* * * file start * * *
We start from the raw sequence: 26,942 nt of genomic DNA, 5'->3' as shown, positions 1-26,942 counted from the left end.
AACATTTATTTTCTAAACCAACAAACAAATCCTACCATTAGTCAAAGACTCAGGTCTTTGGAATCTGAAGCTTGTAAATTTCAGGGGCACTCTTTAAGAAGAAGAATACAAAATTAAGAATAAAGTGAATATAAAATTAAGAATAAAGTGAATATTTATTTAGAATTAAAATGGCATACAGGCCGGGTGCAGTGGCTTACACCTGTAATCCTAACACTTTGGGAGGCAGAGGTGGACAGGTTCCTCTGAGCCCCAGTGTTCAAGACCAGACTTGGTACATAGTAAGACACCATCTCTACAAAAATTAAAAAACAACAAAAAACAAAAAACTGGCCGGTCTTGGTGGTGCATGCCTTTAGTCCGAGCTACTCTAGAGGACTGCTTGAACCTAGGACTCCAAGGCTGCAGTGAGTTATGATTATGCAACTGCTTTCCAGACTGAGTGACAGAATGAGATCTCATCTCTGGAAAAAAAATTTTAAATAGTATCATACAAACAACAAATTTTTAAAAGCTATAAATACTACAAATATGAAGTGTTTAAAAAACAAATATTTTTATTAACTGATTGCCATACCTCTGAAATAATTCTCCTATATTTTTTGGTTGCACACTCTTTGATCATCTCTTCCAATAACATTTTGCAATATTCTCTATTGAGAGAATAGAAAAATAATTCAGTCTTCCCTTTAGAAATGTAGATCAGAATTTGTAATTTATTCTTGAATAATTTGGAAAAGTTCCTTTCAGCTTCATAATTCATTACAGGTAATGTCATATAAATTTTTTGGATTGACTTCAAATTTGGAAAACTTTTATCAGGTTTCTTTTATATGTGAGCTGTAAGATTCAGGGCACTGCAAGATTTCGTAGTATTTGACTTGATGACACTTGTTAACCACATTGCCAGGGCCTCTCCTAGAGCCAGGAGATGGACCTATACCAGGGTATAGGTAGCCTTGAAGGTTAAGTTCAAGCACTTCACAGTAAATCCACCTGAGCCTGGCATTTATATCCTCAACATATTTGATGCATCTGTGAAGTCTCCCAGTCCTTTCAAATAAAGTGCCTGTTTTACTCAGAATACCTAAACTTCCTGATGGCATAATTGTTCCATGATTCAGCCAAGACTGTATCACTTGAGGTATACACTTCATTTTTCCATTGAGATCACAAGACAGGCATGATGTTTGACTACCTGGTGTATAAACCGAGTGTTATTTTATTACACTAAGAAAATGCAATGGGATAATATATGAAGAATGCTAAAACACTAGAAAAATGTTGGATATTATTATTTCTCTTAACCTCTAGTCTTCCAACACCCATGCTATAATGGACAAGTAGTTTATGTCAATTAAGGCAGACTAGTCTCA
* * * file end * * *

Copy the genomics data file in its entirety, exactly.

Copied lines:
We start from the raw sequence: 26,942 nt of genomic DNA, 5'->3' as shown, positions 1-26,942 counted from the left end.
AACATTTATTTTCTAAACCAACAAACAAATCCTACCATTAGTCAAAGACTCAGGTCTTTGGAATCTGAAGCTTGTAAATTTCAGGGGCACTCTTTAAGAAGAAGAATACAAAATTAAGAATAAAGTGAATATAAAATTAAGAATAAAGTGAATATTTATTTAGAATTAAAATGGCATACAGGCCGGGTGCAGTGGCTTACACCTGTAATCCTAACACTTTGGGAGGCAGAGGTGGACAGGTTCCTCTGAGCCCCAGTGTTCAAGACCAGACTTGGTACATAGTAAGACACCATCTCTACAAAAATTAAAAAACAACAAAAAACAAAAAACTGGCCGGTCTTGGTGGTGCATGCCTTTAGTCCGAGCTACTCTAGAGGACTGCTTGAACCTAGGACTCCAAGGCTGCAGTGAGTTATGATTATGCAACTGCTTTCCAGACTGAGTGACAGAATGAGATCTCATCTCTGGAAAAAAAATTTTAAATAGTATCATACAAACAACAAATTTTTAAAAGCTATAAATACTACAAATATGAAGTGTTTAAAAAACAAATATTTTTATTAACTGATTGCCATACCTCTGAAATAATTCTCCTATATTTTTTGGTTGCACACTCTTTGATCATCTCTTCCAATAACATTTTGCAATATTCTCTATTGAGAGAATAGAAAAATAATTCAGTCTTCCCTTTAGAAATGTAGATCAGAATTTGTAATTTATTCTTGAATAATTTGGAAAAGTTCCTTTCAGCTTCATAATTCATTACAGGTAATGTCATATAAATTTTTTGGATTGACTTCAAATTTGGAAAACTTTTATCAGGTTTCTTTTATATGTGAGCTGTAAGATTCAGGGCACTGCAAGATTTCGTAGTATTTGACTTGATGACACTTGTTAACCACATTGCCAGGGCCTCTCCTAGAGCCAGGAGATGGACCTATACCAGGGTATAGGTAGCCTTGAAGGTTAAGTTCAAGCACTTCACAGTAAATCCACCTGAGCCTGGCATTTATATCCTCAACATATTTGATGCATCTGTGAAGTCTCCCAGTCCTTTCAAATAAAGTGCCTGTTTTACTCAGAATACCTAAACTTCCTGATGGCATAATTGTTCCATGATTCAGCCAAGACTGTATCACTTGAGGTATACACTTCATTTTTCCATTGAGATCACAAGACAGGCATGATGTTTGACTACCTGGTGTATAAACCGAGTGTTATTTTATTACACTAAGAAAATGCAATGGGATAATATATGAAGAATGCTAAAACACTAGAAAAATGTTGGATATTATTATTTCTCTTAACCTCTAGTCTTCCAACACCCATGCTATAATGGACAAGTAGTTTATGTCAATTAAGGCAGACTAGTCTCA